Book Review: “Out of the Ice” by Ann Turner (#AWW2017)

 

outoftheice

There is a unique female experience, of having carried a baby for the full term but lost it at the last moment due to some unforeseen reason, that remains a challenging subject matter for writers to pursue. A sense of guilt, a desire to blame, a deliberate and often fierce attempt to shift one’s focus away from the traumatic memories while always searching for a rationale behind them. A question that is seldom answered intellectually, emotionally and/or psychologically: Why?

In Ann Turner’s Out of the Ice (Simon & Schuster, 2016), Australian environmental scientist Laura Alvarado begins her journey of (self-)discovery with the above-mentioned life-changing experience. Set in Antarctica before moving on to the United States and Italy, the story well blends global upheavals with personal tragedies, and is equipped with a strong female character whose weaknesses and nightmares are clear for all to see. What sustains Laura is her determination to protect the vulnerable, as well as an acknowledgement of her own vulnerability. Indeed, readers are invited to see her more as a passionate but sensible scientist than a sensitive woman.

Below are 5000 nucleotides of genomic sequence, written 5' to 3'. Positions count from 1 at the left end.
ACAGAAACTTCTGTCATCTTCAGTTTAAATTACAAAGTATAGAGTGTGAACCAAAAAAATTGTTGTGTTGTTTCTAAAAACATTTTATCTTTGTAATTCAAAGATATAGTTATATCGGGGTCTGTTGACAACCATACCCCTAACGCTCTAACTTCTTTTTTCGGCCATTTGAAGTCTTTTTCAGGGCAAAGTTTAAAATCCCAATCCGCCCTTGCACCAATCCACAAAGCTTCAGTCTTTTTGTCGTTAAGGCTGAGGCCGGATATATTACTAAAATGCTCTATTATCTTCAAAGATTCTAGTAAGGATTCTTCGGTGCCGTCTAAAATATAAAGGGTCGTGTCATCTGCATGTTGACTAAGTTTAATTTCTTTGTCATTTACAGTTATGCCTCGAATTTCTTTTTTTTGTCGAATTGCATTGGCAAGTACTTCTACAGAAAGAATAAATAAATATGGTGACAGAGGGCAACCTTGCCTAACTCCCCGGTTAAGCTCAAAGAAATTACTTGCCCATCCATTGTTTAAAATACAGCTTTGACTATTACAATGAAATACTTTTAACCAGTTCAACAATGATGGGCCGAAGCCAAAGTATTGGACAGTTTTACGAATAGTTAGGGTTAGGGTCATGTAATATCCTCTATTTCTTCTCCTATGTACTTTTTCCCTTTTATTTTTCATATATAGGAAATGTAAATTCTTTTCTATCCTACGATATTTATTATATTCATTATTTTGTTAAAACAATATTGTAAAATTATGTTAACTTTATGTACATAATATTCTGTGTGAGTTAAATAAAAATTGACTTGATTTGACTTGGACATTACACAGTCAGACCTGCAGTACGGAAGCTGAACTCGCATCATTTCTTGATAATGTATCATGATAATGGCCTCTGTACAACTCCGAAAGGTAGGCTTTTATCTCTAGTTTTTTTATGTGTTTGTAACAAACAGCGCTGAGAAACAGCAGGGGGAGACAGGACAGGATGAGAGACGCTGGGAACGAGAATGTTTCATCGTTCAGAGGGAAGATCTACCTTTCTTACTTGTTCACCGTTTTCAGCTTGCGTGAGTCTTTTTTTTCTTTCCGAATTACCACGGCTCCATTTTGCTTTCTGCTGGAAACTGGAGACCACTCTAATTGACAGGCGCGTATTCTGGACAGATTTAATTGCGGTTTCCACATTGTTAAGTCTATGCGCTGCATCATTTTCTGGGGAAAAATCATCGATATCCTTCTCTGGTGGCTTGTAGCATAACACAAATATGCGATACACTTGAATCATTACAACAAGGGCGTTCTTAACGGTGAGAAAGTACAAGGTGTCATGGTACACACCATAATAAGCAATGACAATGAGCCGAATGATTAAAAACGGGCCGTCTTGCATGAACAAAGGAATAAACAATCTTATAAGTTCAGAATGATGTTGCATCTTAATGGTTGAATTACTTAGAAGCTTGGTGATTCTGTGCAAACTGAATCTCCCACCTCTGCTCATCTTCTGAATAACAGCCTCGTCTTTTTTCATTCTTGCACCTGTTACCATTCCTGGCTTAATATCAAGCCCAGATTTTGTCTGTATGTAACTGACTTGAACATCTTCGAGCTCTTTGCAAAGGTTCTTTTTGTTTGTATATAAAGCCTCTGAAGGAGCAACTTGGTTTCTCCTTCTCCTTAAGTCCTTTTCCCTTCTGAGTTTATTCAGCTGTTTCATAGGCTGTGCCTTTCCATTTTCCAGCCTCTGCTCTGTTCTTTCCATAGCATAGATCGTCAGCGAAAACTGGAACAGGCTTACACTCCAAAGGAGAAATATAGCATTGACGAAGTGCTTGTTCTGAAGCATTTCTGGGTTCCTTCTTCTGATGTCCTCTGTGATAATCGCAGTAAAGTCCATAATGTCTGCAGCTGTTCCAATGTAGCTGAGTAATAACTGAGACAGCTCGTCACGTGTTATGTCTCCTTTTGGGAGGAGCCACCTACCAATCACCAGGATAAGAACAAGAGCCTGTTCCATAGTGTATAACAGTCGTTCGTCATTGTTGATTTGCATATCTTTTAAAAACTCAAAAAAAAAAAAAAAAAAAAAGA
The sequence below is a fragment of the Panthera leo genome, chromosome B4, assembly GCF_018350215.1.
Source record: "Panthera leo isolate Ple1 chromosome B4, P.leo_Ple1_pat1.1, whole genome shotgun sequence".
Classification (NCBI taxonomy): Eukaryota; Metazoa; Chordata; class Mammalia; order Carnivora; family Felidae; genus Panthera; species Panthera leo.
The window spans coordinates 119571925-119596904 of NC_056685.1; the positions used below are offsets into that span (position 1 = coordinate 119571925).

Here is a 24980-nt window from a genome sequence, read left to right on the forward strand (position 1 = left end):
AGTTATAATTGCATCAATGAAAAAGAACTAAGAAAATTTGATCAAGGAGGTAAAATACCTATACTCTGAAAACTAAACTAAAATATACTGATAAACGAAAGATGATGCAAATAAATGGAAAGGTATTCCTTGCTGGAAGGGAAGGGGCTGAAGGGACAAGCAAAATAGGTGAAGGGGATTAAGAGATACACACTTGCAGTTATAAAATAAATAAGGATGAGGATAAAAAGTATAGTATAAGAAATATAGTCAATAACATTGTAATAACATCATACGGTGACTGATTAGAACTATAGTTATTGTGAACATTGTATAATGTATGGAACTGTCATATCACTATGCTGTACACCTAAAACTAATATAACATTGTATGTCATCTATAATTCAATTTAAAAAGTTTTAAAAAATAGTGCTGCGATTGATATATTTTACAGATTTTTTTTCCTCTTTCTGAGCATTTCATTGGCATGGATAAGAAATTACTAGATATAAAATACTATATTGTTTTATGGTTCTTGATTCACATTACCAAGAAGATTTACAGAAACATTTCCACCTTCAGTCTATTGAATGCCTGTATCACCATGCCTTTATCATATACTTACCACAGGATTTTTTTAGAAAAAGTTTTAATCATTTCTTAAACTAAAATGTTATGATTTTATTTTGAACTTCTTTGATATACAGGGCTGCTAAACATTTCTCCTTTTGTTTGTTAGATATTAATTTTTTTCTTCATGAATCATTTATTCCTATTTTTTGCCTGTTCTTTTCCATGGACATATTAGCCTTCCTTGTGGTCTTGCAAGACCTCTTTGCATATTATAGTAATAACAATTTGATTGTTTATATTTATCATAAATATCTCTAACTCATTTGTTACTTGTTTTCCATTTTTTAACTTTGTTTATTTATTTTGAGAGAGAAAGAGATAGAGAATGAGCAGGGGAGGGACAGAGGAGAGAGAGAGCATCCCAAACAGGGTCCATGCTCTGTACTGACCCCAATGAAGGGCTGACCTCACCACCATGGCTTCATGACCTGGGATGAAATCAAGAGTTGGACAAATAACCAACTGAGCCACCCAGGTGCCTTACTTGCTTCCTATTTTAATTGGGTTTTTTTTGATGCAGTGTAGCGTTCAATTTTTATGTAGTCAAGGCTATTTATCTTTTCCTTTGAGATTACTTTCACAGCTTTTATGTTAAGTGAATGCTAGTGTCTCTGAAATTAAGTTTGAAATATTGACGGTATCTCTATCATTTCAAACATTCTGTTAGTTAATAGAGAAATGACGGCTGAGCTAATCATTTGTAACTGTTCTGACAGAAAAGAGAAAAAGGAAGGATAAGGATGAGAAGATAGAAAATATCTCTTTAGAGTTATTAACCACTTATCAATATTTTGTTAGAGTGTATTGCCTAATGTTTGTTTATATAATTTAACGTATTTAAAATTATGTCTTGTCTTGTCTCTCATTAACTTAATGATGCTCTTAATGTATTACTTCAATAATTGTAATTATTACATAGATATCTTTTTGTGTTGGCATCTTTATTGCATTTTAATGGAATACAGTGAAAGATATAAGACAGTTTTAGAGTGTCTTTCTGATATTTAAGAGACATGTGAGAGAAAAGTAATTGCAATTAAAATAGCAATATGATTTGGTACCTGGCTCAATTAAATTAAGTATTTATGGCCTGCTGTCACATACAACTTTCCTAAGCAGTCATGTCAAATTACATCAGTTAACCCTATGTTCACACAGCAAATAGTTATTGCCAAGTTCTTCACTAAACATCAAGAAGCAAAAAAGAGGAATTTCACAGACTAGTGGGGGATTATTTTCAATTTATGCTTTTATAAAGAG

Out of the Ice is a refreshing read because of its setting. Events, locations and individuals of historical significance are introduced with amazing details, mixed with a sense of suspense that keeps readers attached to the various types of turbulence in our modern world. Halfway through the book, readers may begin to sense two possible answers to the mysterious disturbance in Antarctica, and it is a bit disappointing that no surprise emerges near the story’s end, which appears to be slightly rushed. Still, based on solid research, the story is superbly told, with ample twists and turns calmly and skilfully revealed to keep readers glued to the pages.

Finally, the Book Club Notes at the end of the book are incredibly useful for those in a reflective mood. They not only help readers better understand the obvious and hidden themes throughout the plot, but also point to other possibilities and stir up imagination at night. All in all, Out of the Ice is a book one cannot miss, particularly when one cares about humanity’s future. It is not a sermon in the form of a novel on principles, obligations and responsibilities. It just makes one care.

More information about Ann Turner’s Out of the Ice can be found here.

 

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